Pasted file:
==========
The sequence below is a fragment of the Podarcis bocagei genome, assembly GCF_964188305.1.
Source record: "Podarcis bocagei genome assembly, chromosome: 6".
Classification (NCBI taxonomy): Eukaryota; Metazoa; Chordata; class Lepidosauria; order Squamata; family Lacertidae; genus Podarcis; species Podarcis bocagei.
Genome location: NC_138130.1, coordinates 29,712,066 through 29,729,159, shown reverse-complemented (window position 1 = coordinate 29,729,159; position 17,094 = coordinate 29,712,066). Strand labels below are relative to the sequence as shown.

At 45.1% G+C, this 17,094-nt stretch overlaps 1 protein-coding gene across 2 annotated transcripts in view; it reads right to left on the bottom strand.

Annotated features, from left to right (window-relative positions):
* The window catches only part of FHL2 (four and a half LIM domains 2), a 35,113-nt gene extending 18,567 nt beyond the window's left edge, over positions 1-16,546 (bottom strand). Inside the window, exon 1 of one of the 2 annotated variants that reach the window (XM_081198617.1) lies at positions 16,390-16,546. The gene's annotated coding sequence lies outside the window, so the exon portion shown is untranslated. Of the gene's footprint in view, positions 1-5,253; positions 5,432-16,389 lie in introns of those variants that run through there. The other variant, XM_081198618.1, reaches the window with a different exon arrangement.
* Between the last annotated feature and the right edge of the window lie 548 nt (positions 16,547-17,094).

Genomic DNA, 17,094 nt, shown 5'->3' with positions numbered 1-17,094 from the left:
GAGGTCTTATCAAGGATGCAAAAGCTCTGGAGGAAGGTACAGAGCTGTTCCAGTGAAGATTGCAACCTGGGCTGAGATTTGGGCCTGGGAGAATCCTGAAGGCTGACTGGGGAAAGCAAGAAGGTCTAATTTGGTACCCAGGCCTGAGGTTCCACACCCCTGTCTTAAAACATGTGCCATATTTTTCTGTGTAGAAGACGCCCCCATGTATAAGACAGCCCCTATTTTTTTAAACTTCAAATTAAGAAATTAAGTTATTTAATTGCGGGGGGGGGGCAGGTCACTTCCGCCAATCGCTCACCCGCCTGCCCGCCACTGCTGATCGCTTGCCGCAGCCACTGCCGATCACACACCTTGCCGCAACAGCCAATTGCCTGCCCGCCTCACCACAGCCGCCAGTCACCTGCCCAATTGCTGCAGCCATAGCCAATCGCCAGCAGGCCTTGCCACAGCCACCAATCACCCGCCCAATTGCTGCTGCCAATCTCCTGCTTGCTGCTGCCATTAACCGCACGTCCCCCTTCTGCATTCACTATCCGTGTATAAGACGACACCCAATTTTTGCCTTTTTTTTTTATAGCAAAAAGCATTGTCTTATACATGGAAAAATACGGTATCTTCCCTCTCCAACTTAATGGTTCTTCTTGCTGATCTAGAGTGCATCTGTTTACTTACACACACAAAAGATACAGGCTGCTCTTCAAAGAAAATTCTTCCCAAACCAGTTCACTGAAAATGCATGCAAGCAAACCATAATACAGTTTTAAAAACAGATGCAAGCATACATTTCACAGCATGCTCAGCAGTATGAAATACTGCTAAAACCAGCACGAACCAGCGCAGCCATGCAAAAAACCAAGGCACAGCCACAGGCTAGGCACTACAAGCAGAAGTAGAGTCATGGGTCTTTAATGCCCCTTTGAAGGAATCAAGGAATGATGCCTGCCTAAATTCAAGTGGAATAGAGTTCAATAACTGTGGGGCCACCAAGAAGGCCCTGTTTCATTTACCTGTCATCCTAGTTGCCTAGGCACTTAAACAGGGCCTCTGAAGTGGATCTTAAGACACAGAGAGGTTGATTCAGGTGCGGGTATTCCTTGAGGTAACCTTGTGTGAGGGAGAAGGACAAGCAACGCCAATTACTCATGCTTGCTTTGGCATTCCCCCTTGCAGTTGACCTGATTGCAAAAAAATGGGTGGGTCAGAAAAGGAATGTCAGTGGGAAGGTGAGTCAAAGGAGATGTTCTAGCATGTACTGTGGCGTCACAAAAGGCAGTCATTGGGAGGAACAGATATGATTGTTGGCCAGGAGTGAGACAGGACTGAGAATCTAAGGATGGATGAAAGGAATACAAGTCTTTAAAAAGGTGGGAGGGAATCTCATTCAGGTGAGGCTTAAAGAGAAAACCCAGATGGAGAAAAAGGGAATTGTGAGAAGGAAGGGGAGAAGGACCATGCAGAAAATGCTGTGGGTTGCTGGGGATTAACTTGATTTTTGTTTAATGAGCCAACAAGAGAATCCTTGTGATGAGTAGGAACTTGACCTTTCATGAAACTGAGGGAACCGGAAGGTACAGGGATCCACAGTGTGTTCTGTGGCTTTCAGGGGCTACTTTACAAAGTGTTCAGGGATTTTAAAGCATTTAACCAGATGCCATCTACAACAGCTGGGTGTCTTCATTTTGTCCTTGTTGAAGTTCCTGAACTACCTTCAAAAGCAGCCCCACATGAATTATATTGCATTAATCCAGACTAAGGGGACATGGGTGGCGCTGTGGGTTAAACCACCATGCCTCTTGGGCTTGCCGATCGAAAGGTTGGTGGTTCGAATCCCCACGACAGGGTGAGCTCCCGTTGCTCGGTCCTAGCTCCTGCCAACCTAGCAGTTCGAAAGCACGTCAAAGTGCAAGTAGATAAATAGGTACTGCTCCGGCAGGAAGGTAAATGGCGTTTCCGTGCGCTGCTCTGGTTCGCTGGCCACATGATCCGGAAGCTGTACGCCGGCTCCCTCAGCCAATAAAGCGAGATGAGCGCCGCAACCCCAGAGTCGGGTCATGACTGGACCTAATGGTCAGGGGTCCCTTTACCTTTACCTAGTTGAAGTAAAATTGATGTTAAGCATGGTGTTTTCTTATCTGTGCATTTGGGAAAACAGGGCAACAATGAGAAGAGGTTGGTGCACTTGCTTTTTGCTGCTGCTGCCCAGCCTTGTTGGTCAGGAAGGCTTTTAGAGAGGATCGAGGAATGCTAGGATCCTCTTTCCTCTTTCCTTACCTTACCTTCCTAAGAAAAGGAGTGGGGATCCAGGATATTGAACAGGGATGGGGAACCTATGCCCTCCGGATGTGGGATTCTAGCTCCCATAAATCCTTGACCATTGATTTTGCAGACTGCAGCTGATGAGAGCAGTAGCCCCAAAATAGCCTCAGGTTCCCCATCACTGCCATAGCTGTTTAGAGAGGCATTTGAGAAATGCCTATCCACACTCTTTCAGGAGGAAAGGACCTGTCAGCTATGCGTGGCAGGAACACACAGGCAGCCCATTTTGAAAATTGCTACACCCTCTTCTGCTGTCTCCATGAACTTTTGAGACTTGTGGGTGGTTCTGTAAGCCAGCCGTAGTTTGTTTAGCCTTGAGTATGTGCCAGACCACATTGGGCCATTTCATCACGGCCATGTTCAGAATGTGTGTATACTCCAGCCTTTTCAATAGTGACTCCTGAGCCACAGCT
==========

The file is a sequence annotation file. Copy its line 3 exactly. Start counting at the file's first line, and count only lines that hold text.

Classification (NCBI taxonomy): Eukaryota; Metazoa; Chordata; class Lepidosauria; order Squamata; family Lacertidae; genus Podarcis; species Podarcis bocagei.